It was back in March 2010 when iOS 4 was announced, with the iPhone 4 following at WWDC later that year. Since then we’ve seen huge changes to iOS, with a modern-looking ‘flat’ redesign in iOS 7, to see widgets, third-party keyboards and even the option to change default apps also being introduced.
However, OldOS is a new take on how iOS 4 runs on your modern iPhone, containing almost everything into one single app.
As it’s still active with plenty of features planned, we spoke to its developer Zane Kleinberg to find out why he decided to create the app, and what’s coming up.
While some buy an old iPhone or Palm Pre smartphone from a store for nostalgia value, Kleinberg decided to create an app based off a version of iOS that inspired him to become a developer to begin with. “There’s a nostalgia component,“ he tells us, “iOS 4 was my first exposure to the platform and was what introduced me to a passion for app development.”
“I hold iOS in high regard because of what it inspired in me down the line. Because of my love for the OS, I have a few devices that still run it, most notably an iPhone 4. I would often use this device, sometimes on days when I didn’t want a distraction, and other times just for fun. Then, it just hit me. I was sitting inside, starved for something to do, when I decided to replicate a select few elements from that device.”
Having to replicate an entire operating system is no easy feat, so we wondered just how long it took from being an idea, to becoming OldOS.
“I would say about five months. It started off rather slow, but as I built more UI elements and became more comfortable with my process, the pace started to pick up.”
Today is Launch Day 🚀Introducing OldOS — iOS 4 beautifully rebuilt in SwiftUI.* 🎨 Designed to be as close to pixel-perfect as possible.*📱 Fully functional, perhaps even usable as a second OS.* 🗺️ Fully open source for all to learn, modify, and build on. pic.twitter.com/K0JOE2fEKMJune 9, 2021
There’s one more thing
But that’s not all that Kleinberg is working on. He’s also managed to port the Snow Leopard version of Safari as an app for macOS 11 Big Sur and above. Kleinberg explains that this was mainly due to the new design Safari has this year.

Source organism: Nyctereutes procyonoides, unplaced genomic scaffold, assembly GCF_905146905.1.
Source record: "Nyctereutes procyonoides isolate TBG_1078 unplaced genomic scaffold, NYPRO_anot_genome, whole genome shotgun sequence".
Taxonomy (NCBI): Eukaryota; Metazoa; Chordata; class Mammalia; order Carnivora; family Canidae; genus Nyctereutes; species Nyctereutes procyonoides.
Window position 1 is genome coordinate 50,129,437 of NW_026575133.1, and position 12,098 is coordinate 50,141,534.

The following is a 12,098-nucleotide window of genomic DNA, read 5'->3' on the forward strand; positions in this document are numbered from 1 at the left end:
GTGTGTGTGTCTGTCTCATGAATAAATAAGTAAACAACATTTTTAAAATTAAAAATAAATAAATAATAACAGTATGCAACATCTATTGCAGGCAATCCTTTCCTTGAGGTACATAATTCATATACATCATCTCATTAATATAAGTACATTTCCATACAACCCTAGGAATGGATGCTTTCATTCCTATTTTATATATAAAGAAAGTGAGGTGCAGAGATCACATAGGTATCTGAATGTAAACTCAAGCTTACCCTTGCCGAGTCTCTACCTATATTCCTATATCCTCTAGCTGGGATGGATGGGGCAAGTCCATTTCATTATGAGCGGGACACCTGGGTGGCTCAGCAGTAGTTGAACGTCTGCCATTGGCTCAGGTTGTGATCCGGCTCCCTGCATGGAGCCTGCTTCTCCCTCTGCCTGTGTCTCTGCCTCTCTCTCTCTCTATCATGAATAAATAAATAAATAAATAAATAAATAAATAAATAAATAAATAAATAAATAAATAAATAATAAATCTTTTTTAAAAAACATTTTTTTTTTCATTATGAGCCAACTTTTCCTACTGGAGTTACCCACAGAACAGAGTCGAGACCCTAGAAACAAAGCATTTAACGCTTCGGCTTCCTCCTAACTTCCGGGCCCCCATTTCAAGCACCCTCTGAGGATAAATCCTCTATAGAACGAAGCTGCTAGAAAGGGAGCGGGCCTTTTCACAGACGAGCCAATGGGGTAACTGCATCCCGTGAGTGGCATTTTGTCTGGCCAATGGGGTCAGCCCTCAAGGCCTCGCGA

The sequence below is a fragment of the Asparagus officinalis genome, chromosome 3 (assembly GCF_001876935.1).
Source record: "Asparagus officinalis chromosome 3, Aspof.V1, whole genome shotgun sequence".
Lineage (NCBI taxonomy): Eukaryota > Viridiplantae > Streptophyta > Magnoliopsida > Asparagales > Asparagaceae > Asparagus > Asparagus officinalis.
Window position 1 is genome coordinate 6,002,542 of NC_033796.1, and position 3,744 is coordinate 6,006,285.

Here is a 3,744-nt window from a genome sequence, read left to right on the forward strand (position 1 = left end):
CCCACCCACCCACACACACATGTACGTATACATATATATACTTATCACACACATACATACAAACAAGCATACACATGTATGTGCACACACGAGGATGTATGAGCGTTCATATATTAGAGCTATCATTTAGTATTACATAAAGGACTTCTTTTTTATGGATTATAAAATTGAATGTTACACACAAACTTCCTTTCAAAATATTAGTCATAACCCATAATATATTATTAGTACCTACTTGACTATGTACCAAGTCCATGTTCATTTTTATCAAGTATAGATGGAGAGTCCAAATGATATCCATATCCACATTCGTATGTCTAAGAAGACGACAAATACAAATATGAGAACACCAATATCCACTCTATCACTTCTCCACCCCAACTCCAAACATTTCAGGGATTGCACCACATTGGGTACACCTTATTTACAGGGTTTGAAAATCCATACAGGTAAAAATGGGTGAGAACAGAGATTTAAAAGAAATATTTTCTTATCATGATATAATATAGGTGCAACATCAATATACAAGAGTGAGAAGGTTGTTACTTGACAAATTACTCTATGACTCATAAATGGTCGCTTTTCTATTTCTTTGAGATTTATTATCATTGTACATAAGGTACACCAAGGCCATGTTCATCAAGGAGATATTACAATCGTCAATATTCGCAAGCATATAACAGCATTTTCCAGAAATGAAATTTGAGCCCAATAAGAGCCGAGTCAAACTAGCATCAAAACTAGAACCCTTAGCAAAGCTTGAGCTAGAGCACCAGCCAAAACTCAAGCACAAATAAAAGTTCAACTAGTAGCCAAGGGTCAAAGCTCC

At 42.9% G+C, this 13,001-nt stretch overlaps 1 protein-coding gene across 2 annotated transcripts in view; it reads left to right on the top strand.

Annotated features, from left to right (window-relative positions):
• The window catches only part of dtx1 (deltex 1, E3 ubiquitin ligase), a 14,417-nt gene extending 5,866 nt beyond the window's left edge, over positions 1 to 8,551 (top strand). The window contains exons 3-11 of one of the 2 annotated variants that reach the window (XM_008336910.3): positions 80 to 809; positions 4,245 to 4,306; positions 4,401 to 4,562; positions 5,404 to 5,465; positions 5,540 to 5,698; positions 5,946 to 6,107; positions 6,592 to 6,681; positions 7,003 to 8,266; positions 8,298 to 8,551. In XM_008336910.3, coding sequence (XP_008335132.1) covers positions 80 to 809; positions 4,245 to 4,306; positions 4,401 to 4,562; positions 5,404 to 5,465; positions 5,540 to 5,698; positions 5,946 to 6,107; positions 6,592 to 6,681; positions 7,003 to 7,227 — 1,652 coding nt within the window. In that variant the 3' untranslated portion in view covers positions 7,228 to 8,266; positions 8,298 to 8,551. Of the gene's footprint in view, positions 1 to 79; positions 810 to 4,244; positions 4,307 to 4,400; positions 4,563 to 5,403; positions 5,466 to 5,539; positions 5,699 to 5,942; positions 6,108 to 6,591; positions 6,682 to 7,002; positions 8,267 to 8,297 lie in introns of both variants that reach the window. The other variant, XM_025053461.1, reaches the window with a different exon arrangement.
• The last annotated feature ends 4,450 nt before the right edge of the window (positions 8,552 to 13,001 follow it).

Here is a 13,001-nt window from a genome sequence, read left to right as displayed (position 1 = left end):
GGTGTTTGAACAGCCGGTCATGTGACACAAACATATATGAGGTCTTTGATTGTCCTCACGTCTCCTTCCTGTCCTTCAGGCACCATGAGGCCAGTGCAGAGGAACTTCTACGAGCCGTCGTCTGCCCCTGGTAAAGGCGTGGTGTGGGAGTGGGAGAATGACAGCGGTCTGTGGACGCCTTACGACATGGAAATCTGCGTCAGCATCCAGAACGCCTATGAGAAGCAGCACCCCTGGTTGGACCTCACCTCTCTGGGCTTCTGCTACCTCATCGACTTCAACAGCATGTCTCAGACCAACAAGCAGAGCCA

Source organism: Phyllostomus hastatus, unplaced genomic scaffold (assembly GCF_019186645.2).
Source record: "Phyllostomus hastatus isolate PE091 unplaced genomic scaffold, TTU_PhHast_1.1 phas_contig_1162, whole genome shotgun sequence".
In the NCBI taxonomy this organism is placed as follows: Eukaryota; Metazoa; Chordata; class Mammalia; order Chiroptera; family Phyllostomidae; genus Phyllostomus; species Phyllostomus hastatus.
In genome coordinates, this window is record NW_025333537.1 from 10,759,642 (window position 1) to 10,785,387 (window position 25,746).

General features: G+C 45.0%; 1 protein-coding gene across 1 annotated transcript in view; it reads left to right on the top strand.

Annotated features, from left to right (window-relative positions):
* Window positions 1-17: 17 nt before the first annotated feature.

“Its new design was exactly what motivated me. I had installed Monterey within the first few days of it being available and really came to loathe the Safari redesign.” Kleinberg explained.
So with all the debate going around with the new Safari in Monterey, I decided to try a little experiment and recreate Snow Leopard’s version of Safari in SwiftUI. Gotta say, It’s so much fun to use! You can download it at https://t.co/73oPh0YMNw. pic.twitter.com/SEGWg7xuoeJuly 26, 2021
“Over the next month, I kept seeing so many others share similar sentiments, and decided to try out making a version I knew I adored, which was Safari 5. Aside from loving the design, I firmly believe it has one of the best UXs of any browser. Simply put, it was really well built and I thought it would be fun to juxtapose it with its modern counterpart.”
Skeuomorphin’ time for iOS 16?
Running Safari 5 in macOS 12 Monterey compared to Safari 15 is a strange experience, but it still works well, and it raised the question on whether Kleinberg could see a future where skeuomorphism, the look of what iOS was before the flat-design arrived in iOS 7, could come back to iOS in some way.
“This is a question I teeter between regularly. Skeuomorphism is extremely powerful, as it necessitates consideration of every component and user interaction.” Kleinberg told us.
“The issue though is that skeuomorphism has, what I’d deem a high barrier to entry, whereas flat design does not. I think we’re already beginning to see a merger between flat design and skeuomorphism.” Kleinberg added.
“Take the new iOS 15 Weather app – it combines flat design and the real world facilitating interactions between the two (via weather effects, etc). I think this is the direction skeuomorphism is going in and believe Apple has a grand opportunity to create something truly inspiring should they continue down this path.”
Could iPadOS see a version of OldOS?
With OldOS in heavy development with plenty of features on the way, we wanted to see whether an iPad version could be on the horizon, or even usable folders.
“Folders are definitely a top priority, that should be coming soon.” Kleinberg added.
“I’ve also been working to get Cover Flow into it, so look out for that as well. As for iPadOS, I wasn’t planning on starting that until I finished off most of the OS, but I’ve gotten so many requests for it that I’ve decided to begin working on it. It’s no small feat, various apps need to be reworked, but if all else goes as planned it could be here quite soon.”